Kyrah Whatley, 17, is confident she can become a mason after finishing high school. But around the U.S., many parents think schools are not adequately preparing girls for the workforce.
Claudio Sanchez NPR

Originally published on Wed December 11, 2013 8:10 am

Kyrah Whatley, 17, is a bright student with pretty good grades. But the thought of spending two to four more years in a college classroom is depressing, she says.

Masonry, on the other hand, intrigues her. "I'm a kinesthetic learner. ... I learn with my hands," she says.

That's why Kyrah is thinking of joining the Navy as a certified mason right after she graduates from Buchtel High School in Akron, Ohio.

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A Blog Supreme
3:07 am
Wed December 11, 2013

Remembering Jim Hall, A Different Sort Of Guitar God

Jim Hall performs with his trio and fellow guitarist Julian Lage at the 2013 Newport Jazz Festival.
Adam Kissick for NPR

Originally published on Wed December 11, 2013 8:10 am

Jim Hall was a guitar god, but not in the sense that he could blaze through a zillion notes a minute. He was worshipped by guitarists around the world, but you'd never know it from talking to him.

"I don't really have all that much technique anyway, so I try to the best with what I have you know," he said to me earlier this year.

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Code Switch
8:23 pm
Tue December 10, 2013

To Thine Own Selfie Be True, But Not In All Places At All Times

President Obama and British Prime Minister David Cameron pose for a picture with Denmark's Prime Minister, Helle Thorning Schmidt, during the memorial service for Nelson Mandela Tuesday in Johannesburg, South Africa. First lady Michelle Obama is on the right.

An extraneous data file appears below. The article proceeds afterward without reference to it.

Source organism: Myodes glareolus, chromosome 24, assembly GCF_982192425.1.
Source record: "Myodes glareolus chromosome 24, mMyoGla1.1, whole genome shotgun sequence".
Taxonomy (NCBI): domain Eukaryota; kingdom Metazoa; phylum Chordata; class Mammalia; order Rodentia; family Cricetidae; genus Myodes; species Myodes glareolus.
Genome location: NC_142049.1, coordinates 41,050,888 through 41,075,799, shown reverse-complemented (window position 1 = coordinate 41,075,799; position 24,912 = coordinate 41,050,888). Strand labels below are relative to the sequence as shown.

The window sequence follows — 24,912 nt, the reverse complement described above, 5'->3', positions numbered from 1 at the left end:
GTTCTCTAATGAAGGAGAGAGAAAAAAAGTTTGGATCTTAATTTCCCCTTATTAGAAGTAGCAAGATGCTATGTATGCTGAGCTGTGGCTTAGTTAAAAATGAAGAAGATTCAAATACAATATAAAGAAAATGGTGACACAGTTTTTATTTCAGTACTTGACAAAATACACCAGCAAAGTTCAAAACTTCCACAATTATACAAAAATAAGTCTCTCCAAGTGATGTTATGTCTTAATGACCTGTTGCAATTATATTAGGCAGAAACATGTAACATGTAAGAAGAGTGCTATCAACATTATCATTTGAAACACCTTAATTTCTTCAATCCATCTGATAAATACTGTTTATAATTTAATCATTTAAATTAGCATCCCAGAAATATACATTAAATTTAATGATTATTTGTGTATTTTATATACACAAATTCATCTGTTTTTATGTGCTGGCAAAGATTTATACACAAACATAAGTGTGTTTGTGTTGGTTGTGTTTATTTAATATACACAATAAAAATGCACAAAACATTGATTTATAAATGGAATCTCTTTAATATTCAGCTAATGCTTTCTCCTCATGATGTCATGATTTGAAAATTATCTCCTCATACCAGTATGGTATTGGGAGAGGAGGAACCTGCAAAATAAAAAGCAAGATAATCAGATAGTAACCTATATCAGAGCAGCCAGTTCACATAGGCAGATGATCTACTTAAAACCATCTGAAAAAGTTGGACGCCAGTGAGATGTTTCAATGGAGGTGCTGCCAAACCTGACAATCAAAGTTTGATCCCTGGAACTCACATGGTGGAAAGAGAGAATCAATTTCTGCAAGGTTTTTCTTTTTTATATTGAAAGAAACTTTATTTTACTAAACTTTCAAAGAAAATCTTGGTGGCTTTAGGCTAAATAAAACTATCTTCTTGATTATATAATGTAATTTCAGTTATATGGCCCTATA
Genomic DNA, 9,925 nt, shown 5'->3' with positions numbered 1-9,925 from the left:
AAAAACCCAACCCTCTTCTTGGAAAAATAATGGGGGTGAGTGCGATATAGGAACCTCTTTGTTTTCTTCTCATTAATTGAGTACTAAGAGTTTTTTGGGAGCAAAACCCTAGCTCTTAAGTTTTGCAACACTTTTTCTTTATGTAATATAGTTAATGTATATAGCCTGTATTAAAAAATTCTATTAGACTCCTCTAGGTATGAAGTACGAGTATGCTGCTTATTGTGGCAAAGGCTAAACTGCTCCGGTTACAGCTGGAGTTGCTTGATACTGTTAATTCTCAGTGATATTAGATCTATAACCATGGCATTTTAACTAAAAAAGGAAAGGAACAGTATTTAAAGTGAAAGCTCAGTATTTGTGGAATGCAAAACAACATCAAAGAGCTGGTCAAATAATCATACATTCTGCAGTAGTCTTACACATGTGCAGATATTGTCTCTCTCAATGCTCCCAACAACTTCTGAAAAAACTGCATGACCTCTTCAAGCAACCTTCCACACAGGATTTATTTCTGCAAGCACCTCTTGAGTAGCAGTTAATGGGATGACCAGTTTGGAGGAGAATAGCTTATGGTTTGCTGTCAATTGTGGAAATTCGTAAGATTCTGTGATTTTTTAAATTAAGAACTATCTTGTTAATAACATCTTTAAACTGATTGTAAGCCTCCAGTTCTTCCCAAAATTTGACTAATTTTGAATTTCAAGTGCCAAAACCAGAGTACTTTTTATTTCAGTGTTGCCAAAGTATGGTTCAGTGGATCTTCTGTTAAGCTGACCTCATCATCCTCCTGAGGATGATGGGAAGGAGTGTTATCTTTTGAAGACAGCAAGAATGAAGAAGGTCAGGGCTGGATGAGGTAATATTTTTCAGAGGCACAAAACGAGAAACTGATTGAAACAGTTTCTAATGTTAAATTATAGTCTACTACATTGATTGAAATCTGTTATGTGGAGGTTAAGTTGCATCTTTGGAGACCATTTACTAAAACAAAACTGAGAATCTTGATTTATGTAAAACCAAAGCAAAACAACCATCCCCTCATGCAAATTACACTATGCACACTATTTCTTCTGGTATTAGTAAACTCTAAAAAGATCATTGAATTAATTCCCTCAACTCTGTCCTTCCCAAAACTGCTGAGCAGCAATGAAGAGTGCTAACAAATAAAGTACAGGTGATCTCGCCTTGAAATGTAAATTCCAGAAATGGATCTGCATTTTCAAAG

Roberto Schmidt AFP/Getty Images

Originally published on Wed December 11, 2013 12:32 pm

Editor's Note: Roberto Schmidt, the Agence France-Presse staffer who took the photographs discussed in this blog post, has now weighed in on the discussion and provided context. In his own blog post, Schmidt wrote "photos can lie. In reality, just a few seconds earlier the first lady was herself joking with those around her, Cameron and Schmidt included. Her stern look was captured by chance."

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The Two-Way
6:39 pm
Tue December 10, 2013

Lawmakers In Uruguay Vote To Legalize Pot

A bicycle passes graffiti that reads in Spanish, "Legal pot," in Montevideo, Uruguay, in November 2012.
Matilde Campodonico AP

Uruguay will become the world's first country to approve the growing, selling and use of marijuana, after the country's Senate voted for the change, which the president has promised to sign into law.

Reuters describes the move as "a pioneering social experiment that will be closely watched by other nations debating drug liberalization."

Sen. Constanza Moreira, who voted with the majority, called the vote on Tuesday "an historic day."

"Many countries of Latin America, and many governments, will take this law as an example," she said.

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The Two-Way
5:30 pm
Tue December 10, 2013

Ukrainian Police Dismantle Protest Camp In Central Kiev

Anti-government protesters use a sledge hammer to destroy a statue of Russian communist revolutionary leader Vladimir Lenin on Sunday in Kiev.
Brendan Hoffman Getty Images

Hundreds of riot police have stormed an anti-government camp in the capital's Independence Square, with police dismantling barricades amid shouts of "Shame!" and "We will stand!" from protesters.

As we reported on Monday, it follows a similar move by police against a protester camp near City Hall.

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Politics
4:55 pm
Tue December 10, 2013

House, Senate Negotiators Announce Deal To Avert Another Shutdown

Originally published on Wed December 11, 2013 10:30 am

House and Senate negotiators said late Thursday that they reached a budget deal. The agreement would restore some of the automatic spending cuts known as sequestration, and includes some relatively small deficit reduction over the next two years. Rep. Paul Ryan, R-Wisc., and Sen. Patty Murray, D-Wash., hammered out the deal, which they characterized as a step in the right direction that would avoid another government shutdown in mid-January if both the House and Senate approve the budget.